Admissions down for summer, but up for year

Ducat sales hurt by record-high ticket prices

Despite the summer’s 3% dip in admissions vs. 2011, year-to-date domestic moviegoing attendance actually is up over last year by 2.3%, according to exhibition estimates.

Summer ticket sales, handicapped by an all-time high average ticket price of $8.12 during this year’s second quarter, brought in an estimated 533 million admissions vs. 550 million last summer, when domestic box office hit a record-setting $4.4 billion. This year’s summer tally reached $4.28 billion.

The summer trough in filmgoing was the lowest point in 20 years.

While the year’s attendance drop is discouraging, especially with boffo hits like “The Avengers” and “The Dark Knight Rises,” bizzers still are focusing on the bigger picture of the year overall, with successful first-quarter players including “The Hunger Games” and “The Lorax” setting a strong early pace.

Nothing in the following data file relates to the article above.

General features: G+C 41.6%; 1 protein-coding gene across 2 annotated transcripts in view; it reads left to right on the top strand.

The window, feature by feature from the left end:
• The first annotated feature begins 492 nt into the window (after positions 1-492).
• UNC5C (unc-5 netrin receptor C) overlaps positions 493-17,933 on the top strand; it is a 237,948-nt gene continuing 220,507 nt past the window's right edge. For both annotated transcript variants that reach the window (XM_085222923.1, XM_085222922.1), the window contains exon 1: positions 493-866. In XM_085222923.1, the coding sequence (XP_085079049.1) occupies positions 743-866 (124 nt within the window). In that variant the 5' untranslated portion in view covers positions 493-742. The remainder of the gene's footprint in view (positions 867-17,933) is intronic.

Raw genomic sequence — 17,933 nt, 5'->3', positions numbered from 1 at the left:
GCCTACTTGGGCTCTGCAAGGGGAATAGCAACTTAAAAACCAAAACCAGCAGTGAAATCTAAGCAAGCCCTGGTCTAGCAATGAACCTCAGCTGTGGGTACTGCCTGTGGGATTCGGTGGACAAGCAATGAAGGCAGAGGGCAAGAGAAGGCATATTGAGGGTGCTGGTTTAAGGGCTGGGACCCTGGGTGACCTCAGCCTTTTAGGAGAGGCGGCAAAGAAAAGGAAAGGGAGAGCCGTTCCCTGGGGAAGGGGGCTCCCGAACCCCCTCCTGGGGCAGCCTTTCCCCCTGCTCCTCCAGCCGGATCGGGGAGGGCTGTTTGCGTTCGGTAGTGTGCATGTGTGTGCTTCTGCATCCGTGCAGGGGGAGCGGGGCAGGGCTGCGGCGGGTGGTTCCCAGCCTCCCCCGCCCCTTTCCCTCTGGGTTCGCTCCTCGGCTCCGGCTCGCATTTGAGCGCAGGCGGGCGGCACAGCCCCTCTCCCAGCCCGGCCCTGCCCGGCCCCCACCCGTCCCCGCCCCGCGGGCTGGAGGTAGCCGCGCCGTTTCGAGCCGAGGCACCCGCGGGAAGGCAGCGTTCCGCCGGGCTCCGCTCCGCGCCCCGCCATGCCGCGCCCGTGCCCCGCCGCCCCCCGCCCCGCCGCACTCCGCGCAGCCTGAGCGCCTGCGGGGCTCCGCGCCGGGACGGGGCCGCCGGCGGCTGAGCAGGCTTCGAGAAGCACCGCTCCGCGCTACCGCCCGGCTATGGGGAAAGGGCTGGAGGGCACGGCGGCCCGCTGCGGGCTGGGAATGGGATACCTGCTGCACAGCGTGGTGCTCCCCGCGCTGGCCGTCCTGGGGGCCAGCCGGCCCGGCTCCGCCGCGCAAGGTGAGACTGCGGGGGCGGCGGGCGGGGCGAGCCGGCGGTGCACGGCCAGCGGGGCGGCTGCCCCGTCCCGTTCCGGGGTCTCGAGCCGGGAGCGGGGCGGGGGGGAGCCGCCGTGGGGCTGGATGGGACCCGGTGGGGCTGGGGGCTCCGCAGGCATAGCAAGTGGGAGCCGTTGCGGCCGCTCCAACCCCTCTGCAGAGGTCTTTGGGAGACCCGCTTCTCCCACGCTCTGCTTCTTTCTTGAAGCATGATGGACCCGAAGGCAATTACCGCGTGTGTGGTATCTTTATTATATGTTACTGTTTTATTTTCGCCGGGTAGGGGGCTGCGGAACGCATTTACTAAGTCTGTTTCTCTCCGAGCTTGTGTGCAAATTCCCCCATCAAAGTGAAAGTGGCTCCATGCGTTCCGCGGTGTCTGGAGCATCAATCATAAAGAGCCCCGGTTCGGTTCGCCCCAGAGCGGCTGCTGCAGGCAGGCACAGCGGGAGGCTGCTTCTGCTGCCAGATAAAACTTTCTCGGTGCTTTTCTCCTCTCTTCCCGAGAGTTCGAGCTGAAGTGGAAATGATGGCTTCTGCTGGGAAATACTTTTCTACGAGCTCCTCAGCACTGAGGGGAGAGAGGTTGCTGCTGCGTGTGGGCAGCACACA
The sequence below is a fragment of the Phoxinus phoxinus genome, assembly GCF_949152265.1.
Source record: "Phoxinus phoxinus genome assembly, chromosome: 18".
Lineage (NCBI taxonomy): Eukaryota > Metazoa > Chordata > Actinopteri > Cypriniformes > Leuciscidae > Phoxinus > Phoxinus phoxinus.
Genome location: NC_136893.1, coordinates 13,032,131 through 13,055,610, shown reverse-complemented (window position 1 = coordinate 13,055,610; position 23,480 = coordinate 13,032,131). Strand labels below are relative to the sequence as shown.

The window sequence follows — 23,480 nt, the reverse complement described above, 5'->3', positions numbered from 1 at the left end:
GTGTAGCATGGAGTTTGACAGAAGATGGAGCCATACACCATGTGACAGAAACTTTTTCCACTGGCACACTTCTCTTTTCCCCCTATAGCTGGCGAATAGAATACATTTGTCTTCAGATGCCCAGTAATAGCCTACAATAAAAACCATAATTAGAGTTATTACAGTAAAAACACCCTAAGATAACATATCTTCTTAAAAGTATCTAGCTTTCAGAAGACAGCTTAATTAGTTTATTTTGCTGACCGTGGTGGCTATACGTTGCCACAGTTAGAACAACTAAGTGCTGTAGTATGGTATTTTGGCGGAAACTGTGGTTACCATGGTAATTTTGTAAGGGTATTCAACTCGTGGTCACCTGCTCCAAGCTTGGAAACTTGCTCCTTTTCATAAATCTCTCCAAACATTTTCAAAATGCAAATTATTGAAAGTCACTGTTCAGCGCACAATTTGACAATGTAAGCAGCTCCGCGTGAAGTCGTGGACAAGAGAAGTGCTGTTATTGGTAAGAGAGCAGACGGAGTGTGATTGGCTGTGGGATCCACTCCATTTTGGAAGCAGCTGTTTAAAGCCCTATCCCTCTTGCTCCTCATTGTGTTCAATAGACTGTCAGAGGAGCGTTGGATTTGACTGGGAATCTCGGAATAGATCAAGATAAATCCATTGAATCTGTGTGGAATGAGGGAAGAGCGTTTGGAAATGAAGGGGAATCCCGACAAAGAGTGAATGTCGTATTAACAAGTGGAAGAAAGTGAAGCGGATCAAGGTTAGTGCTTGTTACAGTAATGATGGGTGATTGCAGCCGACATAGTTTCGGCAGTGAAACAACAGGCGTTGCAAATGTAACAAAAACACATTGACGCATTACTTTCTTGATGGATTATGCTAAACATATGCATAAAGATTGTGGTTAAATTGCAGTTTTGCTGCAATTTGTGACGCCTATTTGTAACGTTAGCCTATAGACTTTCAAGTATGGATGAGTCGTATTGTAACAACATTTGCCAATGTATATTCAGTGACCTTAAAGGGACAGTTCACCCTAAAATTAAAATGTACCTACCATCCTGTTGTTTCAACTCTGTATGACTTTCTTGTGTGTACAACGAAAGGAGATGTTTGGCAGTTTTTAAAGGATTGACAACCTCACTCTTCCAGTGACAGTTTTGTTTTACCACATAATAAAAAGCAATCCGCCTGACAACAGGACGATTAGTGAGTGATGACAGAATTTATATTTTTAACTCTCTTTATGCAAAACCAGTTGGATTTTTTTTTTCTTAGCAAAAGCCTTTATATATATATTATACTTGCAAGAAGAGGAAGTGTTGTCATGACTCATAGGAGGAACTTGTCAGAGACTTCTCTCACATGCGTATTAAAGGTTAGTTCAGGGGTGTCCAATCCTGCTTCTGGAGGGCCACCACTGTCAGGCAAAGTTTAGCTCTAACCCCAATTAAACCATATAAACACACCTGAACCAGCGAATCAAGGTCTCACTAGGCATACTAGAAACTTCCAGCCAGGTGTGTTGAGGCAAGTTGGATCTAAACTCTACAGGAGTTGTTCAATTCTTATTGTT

If all goes well through the end of the year, 2012 could end up showing an increase in ticket sales. Year-end highlights are likely to include the “Twilight” finale, James Bond pic “Skyfall” and the first “Hobbit” installment.

Total admissions have increased year-over-year only twice since 2002: The first was in 2006, when attendance reached 1.401 billion — up nearly 2% over the previous year — and then in 2009, at 1.414 billion, for a 5% increase.

Last year, admissions settled at 1.28 billion, representing a 4% decline from 2010.

Concerning the summer, a final figure won’t be available until October, when the National Assn. of Theater Owners releases the third-quarter average ticket price.

Summer admissions are calculated using an average of second- and third-quarter average ticket prices.

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